Younger Americans Prioritize Sustainable Travel — But Cost is a Factor

Posted by
Keith Langston
April 08, 2024

paddleboarding in Austin
Photo: Keith Langston

In a new survey, 56% of Americans say sustainability is an important factor when planning travel. 

In the latest edition of Portrait of American Travelers compiled by MMGY Global, a survey of Americans revealed that sustainability continues to be an important factor for many when planning their travels. The study also found that sustainability ranked especially high for Millennial (26-41) and Gen Z (18-25) adventurers. 

Another study from earlier in 2024 was conducted on a global scale and found similar results for Millennial travelers around the world. The survey conducted by PhocusWire found that Millennials are increasingly concerned about things like sustainability certifications, resource management, sustainable resources, and societal factors when making their travel plans. It was also optimistic about Gen Z. “As even younger travelers in the next generation begin to become adult travelers, it’s likely that more travel companies will become increasingly aware of the importance of sustainability for travelers,” says the report.

The main caveat against sustainability? Cost. In both studies, the primary factor travelers took into account before booking was price. According to a 2023 survey from TIME magazine, travelers are rarely willing to choose eco-friendly options unless they’re affordable. “Just because people thought the environment was important doesn’t mean they plan to do anything about it,” the article states. “Only 17% of respondents said they’d spend more money to make their trips more environmentally friendly.” 

The TIME study did however find that younger travelers are the most interested in sustainability, saying, “Younger generations are much more likely to do so than people over the age of 55.”

What are easy and cheap ways to make travel more sustainable?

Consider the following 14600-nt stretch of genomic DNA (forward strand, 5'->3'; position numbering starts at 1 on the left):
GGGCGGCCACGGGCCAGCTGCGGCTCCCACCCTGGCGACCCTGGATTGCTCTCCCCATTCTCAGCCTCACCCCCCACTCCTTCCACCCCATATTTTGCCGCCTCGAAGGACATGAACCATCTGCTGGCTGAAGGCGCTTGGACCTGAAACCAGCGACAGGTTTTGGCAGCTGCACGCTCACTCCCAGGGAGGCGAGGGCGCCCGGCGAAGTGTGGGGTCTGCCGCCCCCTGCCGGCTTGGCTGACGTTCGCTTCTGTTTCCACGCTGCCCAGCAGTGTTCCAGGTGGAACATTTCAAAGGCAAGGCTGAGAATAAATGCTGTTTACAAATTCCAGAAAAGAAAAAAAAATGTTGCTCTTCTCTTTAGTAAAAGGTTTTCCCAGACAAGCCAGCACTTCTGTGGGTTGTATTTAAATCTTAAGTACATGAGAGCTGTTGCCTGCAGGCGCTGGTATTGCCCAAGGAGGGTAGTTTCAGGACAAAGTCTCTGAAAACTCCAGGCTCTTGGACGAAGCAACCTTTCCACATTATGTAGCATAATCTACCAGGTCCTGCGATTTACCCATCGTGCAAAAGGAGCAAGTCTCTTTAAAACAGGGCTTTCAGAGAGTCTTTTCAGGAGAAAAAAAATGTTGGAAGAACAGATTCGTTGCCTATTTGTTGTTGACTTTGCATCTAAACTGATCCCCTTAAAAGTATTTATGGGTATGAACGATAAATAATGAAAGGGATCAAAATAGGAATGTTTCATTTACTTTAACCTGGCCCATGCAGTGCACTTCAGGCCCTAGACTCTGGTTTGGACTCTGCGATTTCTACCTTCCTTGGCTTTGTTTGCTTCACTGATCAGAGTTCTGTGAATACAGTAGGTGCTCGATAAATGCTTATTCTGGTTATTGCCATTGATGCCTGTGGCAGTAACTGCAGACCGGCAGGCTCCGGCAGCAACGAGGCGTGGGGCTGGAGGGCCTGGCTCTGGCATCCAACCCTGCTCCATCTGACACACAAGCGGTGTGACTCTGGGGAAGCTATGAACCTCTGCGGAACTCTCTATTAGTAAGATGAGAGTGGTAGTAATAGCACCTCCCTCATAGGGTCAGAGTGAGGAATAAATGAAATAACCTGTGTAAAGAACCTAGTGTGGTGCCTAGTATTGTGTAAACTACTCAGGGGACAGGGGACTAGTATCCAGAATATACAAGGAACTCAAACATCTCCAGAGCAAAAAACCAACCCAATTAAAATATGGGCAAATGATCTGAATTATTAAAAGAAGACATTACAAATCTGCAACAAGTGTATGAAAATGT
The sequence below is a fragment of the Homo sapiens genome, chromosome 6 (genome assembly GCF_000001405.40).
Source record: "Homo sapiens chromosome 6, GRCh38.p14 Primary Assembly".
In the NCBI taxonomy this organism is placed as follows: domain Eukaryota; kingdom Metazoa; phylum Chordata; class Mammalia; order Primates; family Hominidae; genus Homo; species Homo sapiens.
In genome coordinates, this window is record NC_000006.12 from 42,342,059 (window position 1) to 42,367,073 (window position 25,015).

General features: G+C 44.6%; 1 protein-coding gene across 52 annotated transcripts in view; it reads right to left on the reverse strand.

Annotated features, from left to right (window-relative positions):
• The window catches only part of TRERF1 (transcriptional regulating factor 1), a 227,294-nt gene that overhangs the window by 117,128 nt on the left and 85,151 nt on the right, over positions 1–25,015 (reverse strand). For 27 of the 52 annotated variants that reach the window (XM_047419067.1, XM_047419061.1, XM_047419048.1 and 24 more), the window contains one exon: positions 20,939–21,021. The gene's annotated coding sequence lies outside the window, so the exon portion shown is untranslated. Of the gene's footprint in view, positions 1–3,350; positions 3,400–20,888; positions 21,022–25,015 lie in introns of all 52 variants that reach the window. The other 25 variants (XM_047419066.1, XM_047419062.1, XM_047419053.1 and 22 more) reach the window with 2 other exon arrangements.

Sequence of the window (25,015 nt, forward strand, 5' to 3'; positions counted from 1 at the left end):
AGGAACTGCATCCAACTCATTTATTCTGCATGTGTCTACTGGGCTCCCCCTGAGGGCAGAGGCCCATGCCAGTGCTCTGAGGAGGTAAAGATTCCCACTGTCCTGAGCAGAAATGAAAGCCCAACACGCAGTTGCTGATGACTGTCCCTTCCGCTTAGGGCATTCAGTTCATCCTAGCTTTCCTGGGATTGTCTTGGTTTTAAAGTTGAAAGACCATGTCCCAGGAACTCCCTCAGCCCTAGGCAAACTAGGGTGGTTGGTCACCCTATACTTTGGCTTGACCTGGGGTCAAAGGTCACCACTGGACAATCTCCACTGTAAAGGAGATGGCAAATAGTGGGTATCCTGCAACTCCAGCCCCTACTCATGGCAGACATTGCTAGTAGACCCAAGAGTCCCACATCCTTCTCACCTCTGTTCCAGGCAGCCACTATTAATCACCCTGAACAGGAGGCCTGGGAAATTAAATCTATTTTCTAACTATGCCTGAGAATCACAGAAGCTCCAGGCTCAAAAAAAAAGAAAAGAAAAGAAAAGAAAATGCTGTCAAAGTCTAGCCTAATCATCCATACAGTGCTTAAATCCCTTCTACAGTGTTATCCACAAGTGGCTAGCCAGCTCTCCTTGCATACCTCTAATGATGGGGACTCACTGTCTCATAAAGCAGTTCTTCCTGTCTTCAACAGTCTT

If you want to make your journey a little more eco-friendly without breaking the bank, there’s still tons of easy things you can do to help the planet.

Travel closer to home: The less distance you travel, the fewer emissions you create.

Don’t use daily housekeeping: If you’re staying in a hotel, keep your “Do Not Disturb” sign up throughout the day to ensure housekeeping doesn’t clean your room. Receiving new sets of sheets and towels every day is often unnecessary. By skipping housekeeping some days, you’re saving tons of energy and water. 

Skip the souvenirs (or buy better ones): Don’t waste your money on a keychain or figurine that’s destined to be forgotten about anyway. On top of wasted materials and the emissions it takes to ship that keychain from Bangladesh to a gift shop near the Grand Canyon, most souvenirs are made with likely questionable labor practices. Instead, opt to buy something local and/or something you know you’ll use (or just skip the souvenirs altogether). 

Ditch the plastic: It’s tempting to chug down a bunch of water bottles when traveling. You’re on the go and away from home, and the more activity you do, the more you need to drink. But there are plenty of other options. You can bring your own reusable bottle (Yeti, Camelbak and Stanley both make tons of excellent options), and almost every hotel, inn, B&B, and vacation rental will have some kind of cup or mug in your room. If you’re traveling to a destination with safe drinking water, simply fill up a cup from the tap. 

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